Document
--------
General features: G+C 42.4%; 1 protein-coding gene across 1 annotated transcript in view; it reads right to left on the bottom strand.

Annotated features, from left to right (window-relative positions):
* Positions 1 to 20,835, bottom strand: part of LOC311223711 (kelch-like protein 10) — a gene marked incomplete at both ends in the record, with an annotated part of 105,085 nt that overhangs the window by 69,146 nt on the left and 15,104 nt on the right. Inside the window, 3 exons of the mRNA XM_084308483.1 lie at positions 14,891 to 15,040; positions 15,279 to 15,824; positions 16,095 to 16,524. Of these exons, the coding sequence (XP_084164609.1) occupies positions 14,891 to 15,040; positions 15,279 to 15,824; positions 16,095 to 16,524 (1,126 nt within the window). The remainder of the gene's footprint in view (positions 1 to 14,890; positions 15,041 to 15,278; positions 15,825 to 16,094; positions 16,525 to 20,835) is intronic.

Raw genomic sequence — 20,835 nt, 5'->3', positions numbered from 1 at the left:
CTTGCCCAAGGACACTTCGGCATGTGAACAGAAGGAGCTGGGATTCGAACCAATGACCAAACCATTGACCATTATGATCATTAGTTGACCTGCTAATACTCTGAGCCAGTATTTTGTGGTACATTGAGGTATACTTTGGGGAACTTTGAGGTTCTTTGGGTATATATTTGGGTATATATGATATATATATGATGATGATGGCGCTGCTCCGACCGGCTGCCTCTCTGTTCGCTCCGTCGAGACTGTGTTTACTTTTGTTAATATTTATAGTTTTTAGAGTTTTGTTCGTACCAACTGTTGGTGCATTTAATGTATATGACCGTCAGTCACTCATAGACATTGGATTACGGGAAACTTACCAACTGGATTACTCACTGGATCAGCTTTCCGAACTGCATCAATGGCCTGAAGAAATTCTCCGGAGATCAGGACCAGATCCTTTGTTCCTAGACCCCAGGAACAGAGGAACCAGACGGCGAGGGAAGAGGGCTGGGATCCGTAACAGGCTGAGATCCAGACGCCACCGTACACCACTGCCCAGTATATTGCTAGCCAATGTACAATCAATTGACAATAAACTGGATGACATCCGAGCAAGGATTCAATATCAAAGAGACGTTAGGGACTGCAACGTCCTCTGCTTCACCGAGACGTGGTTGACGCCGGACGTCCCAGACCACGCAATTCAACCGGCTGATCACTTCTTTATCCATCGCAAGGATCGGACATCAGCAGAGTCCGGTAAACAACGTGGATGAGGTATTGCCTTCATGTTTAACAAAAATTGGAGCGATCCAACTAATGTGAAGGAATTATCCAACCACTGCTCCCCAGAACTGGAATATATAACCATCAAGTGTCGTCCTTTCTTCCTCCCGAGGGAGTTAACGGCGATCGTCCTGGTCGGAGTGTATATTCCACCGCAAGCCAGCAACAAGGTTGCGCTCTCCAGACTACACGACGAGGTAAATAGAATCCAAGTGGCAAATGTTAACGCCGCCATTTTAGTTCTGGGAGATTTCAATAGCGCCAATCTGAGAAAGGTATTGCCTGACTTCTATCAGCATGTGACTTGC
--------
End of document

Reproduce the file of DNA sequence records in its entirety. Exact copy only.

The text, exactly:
General features: G+C 42.4%; 1 protein-coding gene across 1 annotated transcript in view; it reads right to left on the bottom strand.

Annotated features, from left to right (window-relative positions):
* Positions 1 to 20,835, bottom strand: part of LOC311223711 (kelch-like protein 10) — a gene marked incomplete at both ends in the record, with an annotated part of 105,085 nt that overhangs the window by 69,146 nt on the left and 15,104 nt on the right. Inside the window, 3 exons of the mRNA XM_084308483.1 lie at positions 14,891 to 15,040; positions 15,279 to 15,824; positions 16,095 to 16,524. Of these exons, the coding sequence (XP_084164609.1) occupies positions 14,891 to 15,040; positions 15,279 to 15,824; positions 16,095 to 16,524 (1,126 nt within the window). The remainder of the gene's footprint in view (positions 1 to 14,890; positions 15,041 to 15,278; positions 15,825 to 16,094; positions 16,525 to 20,835) is intronic.

Raw genomic sequence — 20,835 nt, 5'->3', positions numbered from 1 at the left:
CTTGCCCAAGGACACTTCGGCATGTGAACAGAAGGAGCTGGGATTCGAACCAATGACCAAACCATTGACCATTATGATCATTAGTTGACCTGCTAATACTCTGAGCCAGTATTTTGTGGTACATTGAGGTATACTTTGGGGAACTTTGAGGTTCTTTGGGTATATATTTGGGTATATATGATATATATATGATGATGATGGCGCTGCTCCGACCGGCTGCCTCTCTGTTCGCTCCGTCGAGACTGTGTTTACTTTTGTTAATATTTATAGTTTTTAGAGTTTTGTTCGTACCAACTGTTGGTGCATTTAATGTATATGACCGTCAGTCACTCATAGACATTGGATTACGGGAAACTTACCAACTGGATTACTCACTGGATCAGCTTTCCGAACTGCATCAATGGCCTGAAGAAATTCTCCGGAGATCAGGACCAGATCCTTTGTTCCTAGACCCCAGGAACAGAGGAACCAGACGGCGAGGGAAGAGGGCTGGGATCCGTAACAGGCTGAGATCCAGACGCCACCGTACACCACTGCCCAGTATATTGCTAGCCAATGTACAATCAATTGACAATAAACTGGATGACATCCGAGCAAGGATTCAATATCAAAGAGACGTTAGGGACTGCAACGTCCTCTGCTTCACCGAGACGTGGTTGACGCCGGACGTCCCAGACCACGCAATTCAACCGGCTGATCACTTCTTTATCCATCGCAAGGATCGGACATCAGCAGAGTCCGGTAAACAACGTGGATGAGGTATTGCCTTCATGTTTAACAAAAATTGGAGCGATCCAACTAATGTGAAGGAATTATCCAACCACTGCTCCCCAGAACTGGAATATATAACCATCAAGTGTCGTCCTTTCTTCCTCCCGAGGGAGTTAACGGCGATCGTCCTGGTCGGAGTGTATATTCCACCGCAAGCCAGCAACAAGGTTGCGCTCTCCAGACTACACGACGAGGTAAATAGAATCCAAGTGGCAAATGTTAACGCCGCCATTTTAGTTCTGGGAGATTTCAATAGCGCCAATCTGAGAAAGGTATTGCCTGACTTCTATCAGCATGTGACTTGC